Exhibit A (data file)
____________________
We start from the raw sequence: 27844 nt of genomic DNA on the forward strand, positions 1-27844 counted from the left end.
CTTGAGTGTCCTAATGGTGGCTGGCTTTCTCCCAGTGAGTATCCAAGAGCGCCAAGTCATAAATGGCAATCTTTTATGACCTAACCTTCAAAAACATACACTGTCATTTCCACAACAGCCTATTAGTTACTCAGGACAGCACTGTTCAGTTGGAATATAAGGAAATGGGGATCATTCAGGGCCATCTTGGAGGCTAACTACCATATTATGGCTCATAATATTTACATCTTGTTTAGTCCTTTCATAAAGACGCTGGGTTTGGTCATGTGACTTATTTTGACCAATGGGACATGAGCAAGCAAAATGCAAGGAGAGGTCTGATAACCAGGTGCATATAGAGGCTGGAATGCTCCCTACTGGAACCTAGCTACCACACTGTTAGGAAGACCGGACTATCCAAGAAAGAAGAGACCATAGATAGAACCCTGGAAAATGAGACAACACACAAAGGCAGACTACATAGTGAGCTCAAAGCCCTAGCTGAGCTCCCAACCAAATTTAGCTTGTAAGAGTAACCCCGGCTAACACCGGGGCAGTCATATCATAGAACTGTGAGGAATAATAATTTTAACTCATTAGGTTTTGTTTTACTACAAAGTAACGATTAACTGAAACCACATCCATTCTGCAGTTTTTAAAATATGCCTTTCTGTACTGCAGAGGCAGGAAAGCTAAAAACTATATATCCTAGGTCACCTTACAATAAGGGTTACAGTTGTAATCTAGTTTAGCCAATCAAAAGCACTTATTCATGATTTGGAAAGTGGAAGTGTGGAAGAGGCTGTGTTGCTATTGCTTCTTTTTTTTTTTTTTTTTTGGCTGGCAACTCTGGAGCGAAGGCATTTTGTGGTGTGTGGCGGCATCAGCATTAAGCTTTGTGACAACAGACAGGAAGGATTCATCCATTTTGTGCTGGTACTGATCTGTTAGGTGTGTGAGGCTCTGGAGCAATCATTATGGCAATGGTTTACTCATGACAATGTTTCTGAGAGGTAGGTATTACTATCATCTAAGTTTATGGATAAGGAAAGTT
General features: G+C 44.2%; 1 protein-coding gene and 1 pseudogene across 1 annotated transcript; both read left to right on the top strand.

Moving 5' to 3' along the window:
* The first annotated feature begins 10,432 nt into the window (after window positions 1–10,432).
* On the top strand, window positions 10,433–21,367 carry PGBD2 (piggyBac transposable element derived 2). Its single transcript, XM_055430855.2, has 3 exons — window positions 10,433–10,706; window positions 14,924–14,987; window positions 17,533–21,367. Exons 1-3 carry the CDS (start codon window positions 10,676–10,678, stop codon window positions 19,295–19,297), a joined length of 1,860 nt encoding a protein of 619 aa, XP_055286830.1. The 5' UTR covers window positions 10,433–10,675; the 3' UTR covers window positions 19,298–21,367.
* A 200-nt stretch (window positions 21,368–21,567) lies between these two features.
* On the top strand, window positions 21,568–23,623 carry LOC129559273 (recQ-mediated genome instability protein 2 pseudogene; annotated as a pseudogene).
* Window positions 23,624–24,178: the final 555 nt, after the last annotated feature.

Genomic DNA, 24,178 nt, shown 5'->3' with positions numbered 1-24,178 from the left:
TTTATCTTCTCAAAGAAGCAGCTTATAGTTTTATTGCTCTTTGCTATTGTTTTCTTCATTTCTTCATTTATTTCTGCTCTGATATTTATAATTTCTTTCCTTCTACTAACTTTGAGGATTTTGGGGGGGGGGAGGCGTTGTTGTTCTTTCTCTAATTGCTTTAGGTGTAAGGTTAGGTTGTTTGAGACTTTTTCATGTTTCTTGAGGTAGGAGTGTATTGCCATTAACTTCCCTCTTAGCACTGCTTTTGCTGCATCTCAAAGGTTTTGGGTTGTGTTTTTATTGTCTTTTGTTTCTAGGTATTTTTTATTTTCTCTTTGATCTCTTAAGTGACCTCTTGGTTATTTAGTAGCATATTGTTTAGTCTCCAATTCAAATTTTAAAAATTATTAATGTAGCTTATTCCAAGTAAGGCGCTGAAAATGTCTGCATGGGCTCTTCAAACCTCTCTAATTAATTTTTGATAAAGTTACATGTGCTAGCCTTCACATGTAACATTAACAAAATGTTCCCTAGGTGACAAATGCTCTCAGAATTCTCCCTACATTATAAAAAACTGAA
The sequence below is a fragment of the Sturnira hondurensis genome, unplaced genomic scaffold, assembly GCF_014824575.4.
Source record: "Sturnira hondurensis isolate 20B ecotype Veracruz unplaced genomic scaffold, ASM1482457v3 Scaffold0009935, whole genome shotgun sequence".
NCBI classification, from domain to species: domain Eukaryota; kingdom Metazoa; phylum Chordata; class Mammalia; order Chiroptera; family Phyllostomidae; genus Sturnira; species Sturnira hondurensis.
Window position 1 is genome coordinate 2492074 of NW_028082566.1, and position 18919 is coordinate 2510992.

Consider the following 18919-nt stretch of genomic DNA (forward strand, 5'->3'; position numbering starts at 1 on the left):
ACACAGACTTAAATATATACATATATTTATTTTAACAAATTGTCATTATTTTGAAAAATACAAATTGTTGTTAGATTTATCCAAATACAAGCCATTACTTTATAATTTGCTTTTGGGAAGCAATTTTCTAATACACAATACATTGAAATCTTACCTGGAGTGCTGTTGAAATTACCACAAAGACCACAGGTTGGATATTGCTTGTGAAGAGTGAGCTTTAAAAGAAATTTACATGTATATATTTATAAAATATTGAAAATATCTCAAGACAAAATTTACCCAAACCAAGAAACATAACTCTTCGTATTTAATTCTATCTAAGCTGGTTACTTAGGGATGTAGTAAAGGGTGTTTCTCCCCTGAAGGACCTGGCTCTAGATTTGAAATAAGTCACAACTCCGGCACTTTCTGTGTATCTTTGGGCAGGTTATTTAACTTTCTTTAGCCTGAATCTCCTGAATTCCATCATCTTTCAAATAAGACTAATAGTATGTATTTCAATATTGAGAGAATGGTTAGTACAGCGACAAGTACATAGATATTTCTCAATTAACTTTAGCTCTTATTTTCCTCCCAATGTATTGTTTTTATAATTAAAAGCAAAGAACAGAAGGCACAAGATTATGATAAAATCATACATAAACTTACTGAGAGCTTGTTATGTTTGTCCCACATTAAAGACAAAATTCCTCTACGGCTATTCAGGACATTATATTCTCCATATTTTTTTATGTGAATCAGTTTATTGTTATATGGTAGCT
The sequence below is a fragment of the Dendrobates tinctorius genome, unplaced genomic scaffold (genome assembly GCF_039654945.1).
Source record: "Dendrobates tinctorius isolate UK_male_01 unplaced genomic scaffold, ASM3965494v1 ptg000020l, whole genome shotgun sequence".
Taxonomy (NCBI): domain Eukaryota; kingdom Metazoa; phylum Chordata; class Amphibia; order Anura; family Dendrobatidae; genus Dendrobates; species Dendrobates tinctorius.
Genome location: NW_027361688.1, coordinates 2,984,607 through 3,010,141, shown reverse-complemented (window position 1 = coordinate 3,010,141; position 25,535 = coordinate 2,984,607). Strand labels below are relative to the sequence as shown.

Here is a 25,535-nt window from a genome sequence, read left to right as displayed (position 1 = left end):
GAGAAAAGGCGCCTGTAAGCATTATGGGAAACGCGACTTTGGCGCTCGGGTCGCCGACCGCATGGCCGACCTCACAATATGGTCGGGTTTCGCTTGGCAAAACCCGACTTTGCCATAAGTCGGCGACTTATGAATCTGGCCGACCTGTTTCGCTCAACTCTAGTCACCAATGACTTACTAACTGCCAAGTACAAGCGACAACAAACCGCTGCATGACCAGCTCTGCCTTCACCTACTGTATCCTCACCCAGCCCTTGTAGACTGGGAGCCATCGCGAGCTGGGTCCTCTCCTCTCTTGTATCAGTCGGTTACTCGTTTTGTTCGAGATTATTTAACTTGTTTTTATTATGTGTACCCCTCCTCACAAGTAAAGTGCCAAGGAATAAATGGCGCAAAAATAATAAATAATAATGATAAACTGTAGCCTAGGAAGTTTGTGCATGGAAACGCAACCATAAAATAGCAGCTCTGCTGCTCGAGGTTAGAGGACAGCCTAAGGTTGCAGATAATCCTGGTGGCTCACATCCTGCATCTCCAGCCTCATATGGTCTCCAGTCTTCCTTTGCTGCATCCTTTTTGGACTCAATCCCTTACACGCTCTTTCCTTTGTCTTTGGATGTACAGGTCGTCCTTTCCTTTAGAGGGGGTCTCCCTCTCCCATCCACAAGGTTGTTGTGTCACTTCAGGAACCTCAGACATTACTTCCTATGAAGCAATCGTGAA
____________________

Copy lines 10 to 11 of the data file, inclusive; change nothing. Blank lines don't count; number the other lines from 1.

Genomic DNA, 24,178 nt, shown 5'->3' with positions numbered 1-24,178 from the left:
TTTATCTTCTCAAAGAAGCAGCTTATAGTTTTATTGCTCTTTGCTATTGTTTTCTTCATTTCTTCATTTATTTCTGCTCTGATATTTATAATTTCTTTCCTTCTACTAACTTTGAGGATTTTGGGGGGGGGGAGGCGTTGTTGTTCTTTCTCTAATTGCTTTAGGTGTAAGGTTAGGTTGTTTGAGACTTTTTCATGTTTCTTGAGGTAGGAGTGTATTGCCATTAACTTCCCTCTTAGCACTGCTTTTGCTGCATCTCAAAGGTTTTGGGTTGTGTTTTTATTGTCTTTTGTTTCTAGGTATTTTTTATTTTCTCTTTGATCTCTTAAGTGACCTCTTGGTTATTTAGTAGCATATTGTTTAGTCTCCAATTCAAATTTTAAAAATTATTAATGTAGCTTATTCCAAGTAAGGCGCTGAAAATGTCTGCATGGGCTCTTCAAACCTCTCTAATTAATTTTTGATAAAGTTACATGTGCTAGCCTTCACATGTAACATTAACAAAATGTTCCCTAGGTGACAAATGCTCTCAGAATTCTCCCTACATTATAAAAAACTGAA